Spinning the Wheel of Incarceration

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I think the police they send to protests are selected for their rather dry, black senses of humor. A few lefty friends came down to Washington to stay with me during the last WTO protests, and one of them was swept up in a mass arrest for "failure to obey an order to disperse." Nobody, of course, had heard any such order, and if they had it would've been impossible to comply, because they were fenced in by walls of truncheon-brandishing blue boys in riot gear. (The arrestees were marching without a permit, but apparently you can't arrest people for that—failure to obey a police order to disperse, however, is an arrestable offense)

So I wasn't exactly surprised to arrive at Ground Zero yesterday for the War Resisters League march and find similarly arbitrary tactics in effect. As I approach the former home of the World Trade Center, I pass a long line of protesters marching two-by-two up the sidewalk, many bearing placards with the names of people killed in U.S. military actions. Some of them tell me that a few hundred of their number are in the process of being arrested at Church and Fulton. What were those protesters doing that the rest weren't? Why are some allowed to march and some locked up? Nobody's quite sure; apparently a line was drawn in the pavement, so to speak, and some folks were selected for arrest.

I'm arriving a little late to the ball, but Jeff Green of Danbury, CT, Indymedia fills me in: "I didn't hear any warning; a guy in a white shirt with lots of brass on his chess started yelling at the front of the line, some people with a banner. Then they pushed them back, cleared the media out, and came running down the stree with orange barricades." Patrick Lloyd from the New York Civil Liberties Union is observing, and he and his partner are rolling their eyes at the situation—which, fortunately, is quite nonviolent, WRL being a pacifist group—they say the arrestees are charged with marching more than two abreast, taking up too much of the sidewalk, but that the cops corralled them in without giving them any opportunity (indeed, making it impossible for them) to spread out more. Michael, a 50-year-old with curly greying hair, is fuming: "They told them it was OK to go ahead and march, and then as soon as they got them across the street they rounded them up; it was a set-up. Look at these people: 50 year old ladies! They were very orderly." They continue to be pretty orderly as they're loaded onto large busses and hauled away.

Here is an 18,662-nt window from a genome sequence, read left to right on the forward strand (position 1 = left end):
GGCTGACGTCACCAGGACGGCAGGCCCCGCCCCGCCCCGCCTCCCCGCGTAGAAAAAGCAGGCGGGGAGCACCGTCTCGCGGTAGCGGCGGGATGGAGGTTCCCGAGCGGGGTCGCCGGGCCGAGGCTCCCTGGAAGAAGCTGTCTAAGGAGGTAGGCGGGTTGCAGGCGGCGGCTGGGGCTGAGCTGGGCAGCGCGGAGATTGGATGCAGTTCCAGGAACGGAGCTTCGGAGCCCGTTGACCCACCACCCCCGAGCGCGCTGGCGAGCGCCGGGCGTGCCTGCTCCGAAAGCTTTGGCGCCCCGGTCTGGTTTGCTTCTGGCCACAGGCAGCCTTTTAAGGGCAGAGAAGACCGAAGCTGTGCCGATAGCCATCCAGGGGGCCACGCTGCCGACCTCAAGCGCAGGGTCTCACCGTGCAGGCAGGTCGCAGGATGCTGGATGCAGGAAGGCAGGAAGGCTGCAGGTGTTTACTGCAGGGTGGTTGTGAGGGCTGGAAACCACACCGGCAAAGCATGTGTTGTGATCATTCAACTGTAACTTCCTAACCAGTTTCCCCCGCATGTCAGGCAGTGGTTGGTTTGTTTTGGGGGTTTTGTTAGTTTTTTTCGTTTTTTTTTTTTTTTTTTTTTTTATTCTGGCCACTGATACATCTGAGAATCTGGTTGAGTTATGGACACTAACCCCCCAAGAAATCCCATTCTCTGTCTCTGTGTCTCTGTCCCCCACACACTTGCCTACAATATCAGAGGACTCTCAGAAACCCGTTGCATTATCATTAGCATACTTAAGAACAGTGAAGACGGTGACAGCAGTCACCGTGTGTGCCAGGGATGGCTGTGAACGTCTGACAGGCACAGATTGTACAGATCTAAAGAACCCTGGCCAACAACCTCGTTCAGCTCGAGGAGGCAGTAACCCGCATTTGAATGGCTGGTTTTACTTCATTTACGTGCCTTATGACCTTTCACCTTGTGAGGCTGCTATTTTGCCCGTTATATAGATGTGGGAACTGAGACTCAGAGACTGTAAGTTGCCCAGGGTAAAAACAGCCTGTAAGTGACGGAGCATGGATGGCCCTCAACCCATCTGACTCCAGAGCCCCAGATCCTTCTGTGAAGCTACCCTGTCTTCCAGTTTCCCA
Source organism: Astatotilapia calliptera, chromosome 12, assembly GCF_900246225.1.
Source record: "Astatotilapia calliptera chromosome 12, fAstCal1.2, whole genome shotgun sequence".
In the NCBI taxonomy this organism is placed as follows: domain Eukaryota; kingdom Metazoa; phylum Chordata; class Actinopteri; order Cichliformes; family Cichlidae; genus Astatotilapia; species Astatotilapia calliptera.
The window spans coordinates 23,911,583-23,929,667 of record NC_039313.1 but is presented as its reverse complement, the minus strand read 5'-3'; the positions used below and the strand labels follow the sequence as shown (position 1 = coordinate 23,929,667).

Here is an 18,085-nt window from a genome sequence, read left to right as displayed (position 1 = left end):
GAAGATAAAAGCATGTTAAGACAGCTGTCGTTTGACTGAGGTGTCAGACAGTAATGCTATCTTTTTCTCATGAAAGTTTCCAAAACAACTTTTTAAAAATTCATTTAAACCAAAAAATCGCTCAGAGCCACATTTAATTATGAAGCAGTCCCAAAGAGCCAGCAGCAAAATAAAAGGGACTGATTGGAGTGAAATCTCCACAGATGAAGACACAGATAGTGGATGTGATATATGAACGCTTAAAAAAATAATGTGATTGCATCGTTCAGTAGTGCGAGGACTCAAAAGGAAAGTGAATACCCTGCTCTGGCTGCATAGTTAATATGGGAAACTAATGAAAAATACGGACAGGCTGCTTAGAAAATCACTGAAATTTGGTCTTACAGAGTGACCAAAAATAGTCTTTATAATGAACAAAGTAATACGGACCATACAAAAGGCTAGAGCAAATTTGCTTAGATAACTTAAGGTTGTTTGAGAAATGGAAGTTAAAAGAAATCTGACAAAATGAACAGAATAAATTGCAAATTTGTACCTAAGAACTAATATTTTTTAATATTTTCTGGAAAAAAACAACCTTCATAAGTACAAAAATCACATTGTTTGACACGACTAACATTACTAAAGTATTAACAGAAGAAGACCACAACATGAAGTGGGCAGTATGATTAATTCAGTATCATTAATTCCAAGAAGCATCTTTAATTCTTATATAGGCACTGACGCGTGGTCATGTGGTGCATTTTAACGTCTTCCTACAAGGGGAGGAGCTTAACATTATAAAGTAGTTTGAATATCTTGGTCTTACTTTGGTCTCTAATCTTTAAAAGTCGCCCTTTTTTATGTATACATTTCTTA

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  1. A wheel is a device that allows heavy objects to be moved easily through rotating on an axle through its center, facilitating movement or transportation while supporting a load, or performing labor in machines. Common examples are found in transport applications.

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